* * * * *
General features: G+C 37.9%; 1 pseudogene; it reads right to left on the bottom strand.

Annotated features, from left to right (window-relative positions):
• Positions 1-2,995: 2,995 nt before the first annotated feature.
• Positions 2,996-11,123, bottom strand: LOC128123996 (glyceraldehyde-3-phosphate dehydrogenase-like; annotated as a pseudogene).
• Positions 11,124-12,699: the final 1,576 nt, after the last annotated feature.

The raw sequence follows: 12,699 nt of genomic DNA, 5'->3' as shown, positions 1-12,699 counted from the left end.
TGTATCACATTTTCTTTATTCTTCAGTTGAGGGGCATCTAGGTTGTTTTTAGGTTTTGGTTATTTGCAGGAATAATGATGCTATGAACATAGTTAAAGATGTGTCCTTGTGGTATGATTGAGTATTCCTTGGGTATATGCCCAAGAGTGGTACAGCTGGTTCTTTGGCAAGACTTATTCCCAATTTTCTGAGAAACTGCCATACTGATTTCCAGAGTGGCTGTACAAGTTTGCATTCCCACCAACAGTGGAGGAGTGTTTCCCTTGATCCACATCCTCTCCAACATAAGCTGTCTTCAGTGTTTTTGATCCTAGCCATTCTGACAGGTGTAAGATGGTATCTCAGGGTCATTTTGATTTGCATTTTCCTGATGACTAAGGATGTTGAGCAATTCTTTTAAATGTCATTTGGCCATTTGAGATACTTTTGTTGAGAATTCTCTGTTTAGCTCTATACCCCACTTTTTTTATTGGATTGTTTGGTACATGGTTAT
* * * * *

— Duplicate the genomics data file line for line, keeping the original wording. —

General features: G+C 37.9%; 1 pseudogene; it reads right to left on the bottom strand.

Annotated features, from left to right (window-relative positions):
• Positions 1-2,995: 2,995 nt before the first annotated feature.
• Positions 2,996-11,123, bottom strand: LOC128123996 (glyceraldehyde-3-phosphate dehydrogenase-like; annotated as a pseudogene).
• Positions 11,124-12,699: the final 1,576 nt, after the last annotated feature.

The raw sequence follows: 12,699 nt of genomic DNA, 5'->3' as shown, positions 1-12,699 counted from the left end.
TGTATCACATTTTCTTTATTCTTCAGTTGAGGGGCATCTAGGTTGTTTTTAGGTTTTGGTTATTTGCAGGAATAATGATGCTATGAACATAGTTAAAGATGTGTCCTTGTGGTATGATTGAGTATTCCTTGGGTATATGCCCAAGAGTGGTACAGCTGGTTCTTTGGCAAGACTTATTCCCAATTTTCTGAGAAACTGCCATACTGATTTCCAGAGTGGCTGTACAAGTTTGCATTCCCACCAACAGTGGAGGAGTGTTTCCCTTGATCCACATCCTCTCCAACATAAGCTGTCTTCAGTGTTTTTGATCCTAGCCATTCTGACAGGTGTAAGATGGTATCTCAGGGTCATTTTGATTTGCATTTTCCTGATGACTAAGGATGTTGAGCAATTCTTTTAAATGTCATTTGGCCATTTGAGATACTTTTGTTGAGAATTCTCTGTTTAGCTCTATACCCCACTTTTTTTATTGGATTGTTTGGTACATGGTTAT